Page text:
Senate Bill 30 (D-Calderon) stalled in committee, and the state's legislative session ended last week.
The California Association of Realtors has criticized the lack of movement.
"Homeowners who sold their homes in a short sale ... will be further penalized by being forced to pay state income taxes on money they never received," the organization said in a released statement.
Under current state law, when a lender forgives mortgage debt in a short sale, the seller must pay state income tax on the amount of forgiven debt. California had an exemption in place, but that lapsed at the end of 2012. As a result, at this point, forgiven mortgage debt on short sales occurring in 2013 is considered taxable state income.
The federal government does not charge federal income tax on the forgiven debt up to a certain amount under the Mortgage Forgiveness Debt Relief Act and Debt Cancellation.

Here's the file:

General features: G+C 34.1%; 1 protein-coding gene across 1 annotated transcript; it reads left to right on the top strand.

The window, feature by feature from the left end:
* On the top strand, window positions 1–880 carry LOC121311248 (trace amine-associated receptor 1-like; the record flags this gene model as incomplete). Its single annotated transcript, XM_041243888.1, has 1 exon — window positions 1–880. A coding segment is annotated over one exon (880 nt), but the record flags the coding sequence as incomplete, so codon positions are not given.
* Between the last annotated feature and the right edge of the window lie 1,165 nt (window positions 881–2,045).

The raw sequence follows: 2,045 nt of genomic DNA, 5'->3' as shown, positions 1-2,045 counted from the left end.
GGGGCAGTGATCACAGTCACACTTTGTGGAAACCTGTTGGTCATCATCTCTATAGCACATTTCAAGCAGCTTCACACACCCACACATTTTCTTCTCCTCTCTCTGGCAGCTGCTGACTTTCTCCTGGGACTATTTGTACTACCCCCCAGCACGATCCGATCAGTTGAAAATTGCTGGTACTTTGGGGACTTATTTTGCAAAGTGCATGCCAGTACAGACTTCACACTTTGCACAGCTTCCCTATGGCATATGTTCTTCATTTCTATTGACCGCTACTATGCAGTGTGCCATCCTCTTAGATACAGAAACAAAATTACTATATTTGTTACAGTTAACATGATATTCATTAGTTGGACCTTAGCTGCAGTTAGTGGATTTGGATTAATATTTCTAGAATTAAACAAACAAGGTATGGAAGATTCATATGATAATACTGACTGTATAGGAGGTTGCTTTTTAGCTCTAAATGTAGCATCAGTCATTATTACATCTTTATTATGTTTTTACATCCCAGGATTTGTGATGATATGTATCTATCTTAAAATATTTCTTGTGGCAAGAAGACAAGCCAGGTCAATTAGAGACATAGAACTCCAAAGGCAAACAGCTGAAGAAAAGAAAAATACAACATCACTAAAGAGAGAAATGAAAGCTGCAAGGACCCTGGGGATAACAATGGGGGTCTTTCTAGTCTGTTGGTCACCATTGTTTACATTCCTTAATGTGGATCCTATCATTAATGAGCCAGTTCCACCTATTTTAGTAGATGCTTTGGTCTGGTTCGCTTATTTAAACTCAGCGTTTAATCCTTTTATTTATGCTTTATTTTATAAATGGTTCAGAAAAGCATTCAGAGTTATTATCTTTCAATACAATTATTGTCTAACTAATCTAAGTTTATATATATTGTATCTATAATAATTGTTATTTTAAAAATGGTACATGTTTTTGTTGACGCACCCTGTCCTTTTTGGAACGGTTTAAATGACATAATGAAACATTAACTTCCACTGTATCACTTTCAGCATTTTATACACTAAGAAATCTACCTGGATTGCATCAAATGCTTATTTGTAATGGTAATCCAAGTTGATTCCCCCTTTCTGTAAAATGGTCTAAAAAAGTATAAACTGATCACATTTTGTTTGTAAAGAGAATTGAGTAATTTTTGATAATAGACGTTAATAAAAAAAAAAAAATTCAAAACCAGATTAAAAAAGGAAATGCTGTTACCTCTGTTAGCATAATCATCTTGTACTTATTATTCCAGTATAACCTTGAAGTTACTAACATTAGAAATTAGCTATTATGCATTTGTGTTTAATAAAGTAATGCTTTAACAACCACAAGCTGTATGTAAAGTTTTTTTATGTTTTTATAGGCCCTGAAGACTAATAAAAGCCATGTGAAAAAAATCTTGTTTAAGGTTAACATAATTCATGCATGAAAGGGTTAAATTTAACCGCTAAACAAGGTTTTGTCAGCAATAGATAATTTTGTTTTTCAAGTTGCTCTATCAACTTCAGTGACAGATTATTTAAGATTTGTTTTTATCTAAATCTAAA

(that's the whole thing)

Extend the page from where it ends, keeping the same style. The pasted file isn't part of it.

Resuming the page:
"Senate Bill 30 conforms California tax law to federal tax law, which already says sellers can’t be taxed on forgiven mortgage debt," the C.A.R. continued in the statement.
"To heap an unfair tax bill on top of the pain and emotional duress of losing a home is unconscionable," C.A.R. President Don Faught said in the released statement. "These are real families in real financial need who may well be forced into bankruptcy by an unresponsive legislature.”
According to the text of SB 30, the bill would only have become operative if SB 391 -- California Homes and Jobs Act of 2013 -- were enacted and took effect. SB 391, introduced by Democratic Senator Mark DeSaulnier, also stalled in committee.